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How The Coronavirus Has Helped The Environment


May. 27 2020, Updated 7:49 p.m. ET

The measures taken to reduce the spread of the coronavirus outbreak seem to be having some positive effects on the environment.

Reduced Air Pollution

Back in January, NASA Observed a drop in air pollution over China’s Hubei province, which is believed to be in part due to restrictions put in place to control the outbreak.

According to the calculations of Marshall Burke, a researcher at Stanford University, the improvements in air quality recorded in China may have saved the lives thousands of lives. He estimates 4,000 children under 5 years old and 73,000 adults over 70 were saved.

The air is improving in other places too. In India, it is reported that people are able to see the Himalayas for the first time in years. This is because a veil of pollution has lifted.

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Dip In Carbon Emissions

Before the coronavirus hit, experts were expecting global carbon emissions to increase in 2020. But instead, they are the lowest in around ten years. Global carbon emissions are on track to drop by 2.5billion Tonnes in 2020. This would be a record-breaking reduction of 5 percent.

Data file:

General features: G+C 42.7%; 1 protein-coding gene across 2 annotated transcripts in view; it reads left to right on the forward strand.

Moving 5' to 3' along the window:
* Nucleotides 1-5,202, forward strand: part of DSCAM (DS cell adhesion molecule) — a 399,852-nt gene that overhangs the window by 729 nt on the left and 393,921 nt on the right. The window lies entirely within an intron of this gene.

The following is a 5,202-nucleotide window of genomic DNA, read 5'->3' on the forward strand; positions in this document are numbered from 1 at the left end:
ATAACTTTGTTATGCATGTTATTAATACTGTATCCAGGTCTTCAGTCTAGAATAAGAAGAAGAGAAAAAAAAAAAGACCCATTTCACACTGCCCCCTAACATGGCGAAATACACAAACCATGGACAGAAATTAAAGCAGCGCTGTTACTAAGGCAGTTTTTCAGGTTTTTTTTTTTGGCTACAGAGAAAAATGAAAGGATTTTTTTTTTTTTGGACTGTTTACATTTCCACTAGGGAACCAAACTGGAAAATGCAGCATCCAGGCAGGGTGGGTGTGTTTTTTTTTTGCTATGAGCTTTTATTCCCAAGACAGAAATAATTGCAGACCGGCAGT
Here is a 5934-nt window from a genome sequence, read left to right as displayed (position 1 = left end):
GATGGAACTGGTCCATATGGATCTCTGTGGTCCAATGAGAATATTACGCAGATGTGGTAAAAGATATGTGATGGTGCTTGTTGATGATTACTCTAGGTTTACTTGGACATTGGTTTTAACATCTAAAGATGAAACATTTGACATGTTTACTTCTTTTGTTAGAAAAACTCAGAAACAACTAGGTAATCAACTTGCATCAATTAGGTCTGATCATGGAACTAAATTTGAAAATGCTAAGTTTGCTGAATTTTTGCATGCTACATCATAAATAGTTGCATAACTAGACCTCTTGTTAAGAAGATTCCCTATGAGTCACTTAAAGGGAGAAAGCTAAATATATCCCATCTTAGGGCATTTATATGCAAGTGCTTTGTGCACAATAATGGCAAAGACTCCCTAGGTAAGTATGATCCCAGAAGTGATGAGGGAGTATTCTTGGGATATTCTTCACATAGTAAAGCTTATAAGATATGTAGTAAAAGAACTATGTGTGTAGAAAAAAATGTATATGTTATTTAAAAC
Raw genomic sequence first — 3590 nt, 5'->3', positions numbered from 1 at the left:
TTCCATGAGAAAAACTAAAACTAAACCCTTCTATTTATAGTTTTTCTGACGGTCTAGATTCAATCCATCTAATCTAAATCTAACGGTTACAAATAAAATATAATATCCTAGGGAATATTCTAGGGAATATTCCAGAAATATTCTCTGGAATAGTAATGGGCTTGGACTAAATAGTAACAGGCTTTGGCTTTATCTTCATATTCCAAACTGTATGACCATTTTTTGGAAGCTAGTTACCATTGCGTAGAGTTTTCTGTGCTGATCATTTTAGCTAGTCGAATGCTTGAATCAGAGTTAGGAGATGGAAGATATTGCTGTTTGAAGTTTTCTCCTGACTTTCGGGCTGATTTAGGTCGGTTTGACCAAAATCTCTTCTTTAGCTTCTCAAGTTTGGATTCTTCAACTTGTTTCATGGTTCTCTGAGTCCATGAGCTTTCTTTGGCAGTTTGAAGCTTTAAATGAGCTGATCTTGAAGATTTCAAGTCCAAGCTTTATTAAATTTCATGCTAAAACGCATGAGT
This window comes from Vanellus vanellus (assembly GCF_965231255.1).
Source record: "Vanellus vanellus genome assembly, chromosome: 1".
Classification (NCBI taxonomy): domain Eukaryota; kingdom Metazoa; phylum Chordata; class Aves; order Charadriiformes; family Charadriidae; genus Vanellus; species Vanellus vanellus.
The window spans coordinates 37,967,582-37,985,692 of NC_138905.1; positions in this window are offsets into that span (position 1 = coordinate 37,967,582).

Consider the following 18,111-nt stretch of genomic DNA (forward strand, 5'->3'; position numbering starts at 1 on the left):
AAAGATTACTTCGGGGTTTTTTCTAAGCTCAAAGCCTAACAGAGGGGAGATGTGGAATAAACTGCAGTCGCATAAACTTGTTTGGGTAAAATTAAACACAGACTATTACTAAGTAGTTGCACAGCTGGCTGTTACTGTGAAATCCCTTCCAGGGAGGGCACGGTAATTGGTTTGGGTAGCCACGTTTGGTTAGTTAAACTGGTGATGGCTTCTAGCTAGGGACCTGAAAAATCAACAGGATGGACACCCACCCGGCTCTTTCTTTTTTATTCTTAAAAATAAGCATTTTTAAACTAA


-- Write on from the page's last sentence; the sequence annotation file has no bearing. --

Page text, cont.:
Restrictions on travel and industry have led to a massive drop in demand for fossil fuels. As has the dramatic decrease in flights.

Animals are Roaming Free

With everyone inside, animals have been exploring urban areas they would normally shy away from. They are also benefiting from the lack of tourist traffic in their habitats.

Dolphins have been sighted up close in The Bosphorus in Istanbul. It is normally one of the worlds busiest marine routes. In Albania the number of pink flamingos on on the countries West Coastline have increased by a third. In Thailand’s southern Phang Nga province, a record number of baby leatherback sea turtles have hatched.

Despite taking place in horrible circumstances, these changes signal a small spark of hope for the future of the planet.

The lesson to be learnt is not “we are the virus.” This phrase has emerged in response to stories like the ones above. But it misses the point, just like the idea that the worlds problems are largely caused by overpopulation does. Both assume that the issues caused by the population are inevitable, but neither are. A growing population would cease to be a problem if resources were distributed equitably. And as the above examples show, it is not inevitable that humans will destroy for the environment.

The lesson to be learnt is that it is entirely possible for societies to function whilst causing less problems for the planet. We should be carrying that lesson with us when the pandemic has passed.


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